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The Taylor Review of modern working practices – the gig economy and zero hour contracts

20 July 2017

It really feels as if the world is going through a period of significant issues and massive geopolitical changes.

Brexit discussions are now getting to be extremely serious and the results will impact on our economic and political futures at least for the rest of our lives.  Many of us working in industries with international dimensions will have already seen and felt the effects of a recalibration of exchange rates.  

But there are other huge issues domestically which seem to have slipped down the list.  The ongoing announcements around HS2, in a different time and place would be headline news.  But I wonder how many of us, even working in our sector, are fully aware of them.

Likewise, I wonder how much coverage the Taylor Review might have received in a different political atmosphere.

Zero hour contracts were talked about in the General Election and have been since, with some seeing them as a toxic workplace development and others regarding them as central to business flexibility and productivity.

I wonder if the wisdom in the zero hour debates is to be found somewhere in the middle.

All employers need some flexibility from their staff.  The deadline that needs hitting.  The new contract that comes in.  The sickness of a team member.

There are reasonable and genuine reasons why employers need flexibility, and I do not think they get anywhere close to exploitation.  There simply are times when employers need good will and investment from staff.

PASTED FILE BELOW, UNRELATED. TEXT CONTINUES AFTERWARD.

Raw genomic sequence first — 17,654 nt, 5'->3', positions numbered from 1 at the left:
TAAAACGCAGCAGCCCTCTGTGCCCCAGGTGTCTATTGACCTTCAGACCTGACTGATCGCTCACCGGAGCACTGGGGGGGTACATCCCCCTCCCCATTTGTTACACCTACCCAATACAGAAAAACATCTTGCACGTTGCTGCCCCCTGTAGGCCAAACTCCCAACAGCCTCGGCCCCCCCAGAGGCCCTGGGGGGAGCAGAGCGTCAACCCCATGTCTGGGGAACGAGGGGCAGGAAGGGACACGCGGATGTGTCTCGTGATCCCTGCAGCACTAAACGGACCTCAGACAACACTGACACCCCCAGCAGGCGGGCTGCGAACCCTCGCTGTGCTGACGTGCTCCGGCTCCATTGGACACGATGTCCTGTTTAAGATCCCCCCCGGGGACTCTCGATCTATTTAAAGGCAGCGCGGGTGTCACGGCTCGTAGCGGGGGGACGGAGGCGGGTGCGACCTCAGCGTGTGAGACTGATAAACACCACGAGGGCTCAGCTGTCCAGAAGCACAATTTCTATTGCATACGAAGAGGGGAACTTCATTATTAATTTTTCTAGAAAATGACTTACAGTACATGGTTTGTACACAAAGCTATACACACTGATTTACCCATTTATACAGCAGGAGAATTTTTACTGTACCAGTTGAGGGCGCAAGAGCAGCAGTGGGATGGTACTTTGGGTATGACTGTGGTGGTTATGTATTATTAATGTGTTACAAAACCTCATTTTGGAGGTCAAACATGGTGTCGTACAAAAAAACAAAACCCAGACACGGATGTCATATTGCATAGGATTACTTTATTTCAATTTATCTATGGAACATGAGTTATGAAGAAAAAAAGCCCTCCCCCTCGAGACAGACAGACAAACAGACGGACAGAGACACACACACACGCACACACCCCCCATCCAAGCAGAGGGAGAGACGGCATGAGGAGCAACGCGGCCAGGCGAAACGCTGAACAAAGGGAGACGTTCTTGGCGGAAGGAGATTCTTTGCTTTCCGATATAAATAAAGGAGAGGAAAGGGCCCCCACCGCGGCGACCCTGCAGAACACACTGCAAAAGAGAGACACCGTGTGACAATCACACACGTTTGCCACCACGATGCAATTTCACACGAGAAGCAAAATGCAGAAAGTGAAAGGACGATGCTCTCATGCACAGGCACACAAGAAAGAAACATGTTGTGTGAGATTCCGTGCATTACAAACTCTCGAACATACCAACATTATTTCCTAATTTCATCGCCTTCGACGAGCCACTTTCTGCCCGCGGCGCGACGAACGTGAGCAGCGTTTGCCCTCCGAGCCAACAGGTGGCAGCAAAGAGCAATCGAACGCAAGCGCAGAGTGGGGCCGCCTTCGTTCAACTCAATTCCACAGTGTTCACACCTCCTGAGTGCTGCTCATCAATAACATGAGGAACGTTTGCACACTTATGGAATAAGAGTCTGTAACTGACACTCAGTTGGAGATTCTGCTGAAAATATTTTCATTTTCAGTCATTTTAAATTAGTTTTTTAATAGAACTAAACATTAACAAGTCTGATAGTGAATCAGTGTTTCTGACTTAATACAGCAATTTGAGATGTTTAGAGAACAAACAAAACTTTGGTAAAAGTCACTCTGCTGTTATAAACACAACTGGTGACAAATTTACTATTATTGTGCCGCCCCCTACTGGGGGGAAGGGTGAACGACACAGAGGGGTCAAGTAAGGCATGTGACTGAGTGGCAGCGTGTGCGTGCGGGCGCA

So I see the need for solutions which allow for flexibility.  But I think I also see when they actually will not deliver the impact they need.  In my experience, the good will of staff is absolutely central to organisational success.  This is why I suspect that an over reliance on zero hour contracts is unlikely to be a successful long term solution for employers.  Employees, who genuinely feel part of the team, who are invested in, surely offer something different than individuals without that sense of attachment.

So I wonder if zero hours contracts are another policy issue where we need to be careful not to lose the baby with the bathwater.  No one supports exploitation of workers.  But nor can we be looking for ways to bring inflexibility back into the labour market.  So if we need to legislate to prevent exploitation, what about introducing a percentage of staff who can be on zero hour contracts?  Or a length of time that you can be registered as such? 

In my experience, the race to the bottom leaves us all a little worse off in the end.  So it’s a race to be avoided.

David Coombes, Founder and Managing Director of Logistics Job Shop

Follow David on Twitter @DavidCoombesSfL